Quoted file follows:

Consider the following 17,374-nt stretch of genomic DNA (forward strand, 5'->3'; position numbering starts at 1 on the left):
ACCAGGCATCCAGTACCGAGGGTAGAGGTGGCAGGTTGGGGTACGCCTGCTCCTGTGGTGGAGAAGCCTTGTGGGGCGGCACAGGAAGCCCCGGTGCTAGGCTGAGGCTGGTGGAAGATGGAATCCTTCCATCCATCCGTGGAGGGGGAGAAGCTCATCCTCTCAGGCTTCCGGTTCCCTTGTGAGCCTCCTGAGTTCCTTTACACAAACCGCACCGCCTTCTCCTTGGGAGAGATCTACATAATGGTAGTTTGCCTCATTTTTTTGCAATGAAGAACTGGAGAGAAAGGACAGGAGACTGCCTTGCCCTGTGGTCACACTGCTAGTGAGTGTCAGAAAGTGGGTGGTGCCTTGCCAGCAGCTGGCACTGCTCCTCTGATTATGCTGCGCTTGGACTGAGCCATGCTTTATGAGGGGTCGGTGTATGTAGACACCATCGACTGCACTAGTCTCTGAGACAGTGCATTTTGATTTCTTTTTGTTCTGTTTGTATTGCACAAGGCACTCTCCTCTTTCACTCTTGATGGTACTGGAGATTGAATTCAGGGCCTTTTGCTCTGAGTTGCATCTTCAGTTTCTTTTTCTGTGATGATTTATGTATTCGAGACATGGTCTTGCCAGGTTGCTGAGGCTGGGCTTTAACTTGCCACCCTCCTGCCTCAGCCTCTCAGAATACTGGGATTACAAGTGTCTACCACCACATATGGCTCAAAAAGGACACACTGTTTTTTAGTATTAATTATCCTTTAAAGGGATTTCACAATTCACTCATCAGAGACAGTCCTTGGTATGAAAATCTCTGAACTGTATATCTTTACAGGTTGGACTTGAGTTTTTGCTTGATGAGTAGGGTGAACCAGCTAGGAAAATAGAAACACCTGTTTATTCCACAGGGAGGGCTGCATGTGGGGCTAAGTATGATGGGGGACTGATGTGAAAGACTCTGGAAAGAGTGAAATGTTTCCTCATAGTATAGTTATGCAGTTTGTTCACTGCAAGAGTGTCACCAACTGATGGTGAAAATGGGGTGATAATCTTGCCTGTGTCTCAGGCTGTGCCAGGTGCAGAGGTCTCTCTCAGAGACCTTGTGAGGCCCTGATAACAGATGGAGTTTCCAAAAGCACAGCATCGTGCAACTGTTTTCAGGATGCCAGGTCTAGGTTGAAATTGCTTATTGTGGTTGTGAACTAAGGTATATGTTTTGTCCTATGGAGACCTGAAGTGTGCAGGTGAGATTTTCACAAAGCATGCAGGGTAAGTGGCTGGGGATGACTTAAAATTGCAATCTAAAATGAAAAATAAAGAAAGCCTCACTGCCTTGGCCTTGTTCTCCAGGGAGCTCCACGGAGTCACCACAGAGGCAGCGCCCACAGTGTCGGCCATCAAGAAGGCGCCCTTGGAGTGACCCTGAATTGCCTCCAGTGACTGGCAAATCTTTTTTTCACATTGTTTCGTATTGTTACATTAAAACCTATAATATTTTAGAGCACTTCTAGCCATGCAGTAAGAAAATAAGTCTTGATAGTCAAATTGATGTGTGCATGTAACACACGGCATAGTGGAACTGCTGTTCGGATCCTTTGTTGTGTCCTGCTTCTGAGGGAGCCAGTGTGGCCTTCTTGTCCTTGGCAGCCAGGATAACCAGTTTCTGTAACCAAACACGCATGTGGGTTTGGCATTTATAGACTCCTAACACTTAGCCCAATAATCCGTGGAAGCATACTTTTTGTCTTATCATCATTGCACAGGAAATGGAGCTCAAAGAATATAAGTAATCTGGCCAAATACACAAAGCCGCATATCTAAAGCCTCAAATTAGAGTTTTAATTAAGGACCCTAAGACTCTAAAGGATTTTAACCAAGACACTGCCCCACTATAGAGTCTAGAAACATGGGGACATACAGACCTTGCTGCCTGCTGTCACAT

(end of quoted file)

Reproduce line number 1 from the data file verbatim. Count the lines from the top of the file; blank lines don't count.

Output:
Consider the following 17,374-nt stretch of genomic DNA (forward strand, 5'->3'; position numbering starts at 1 on the left):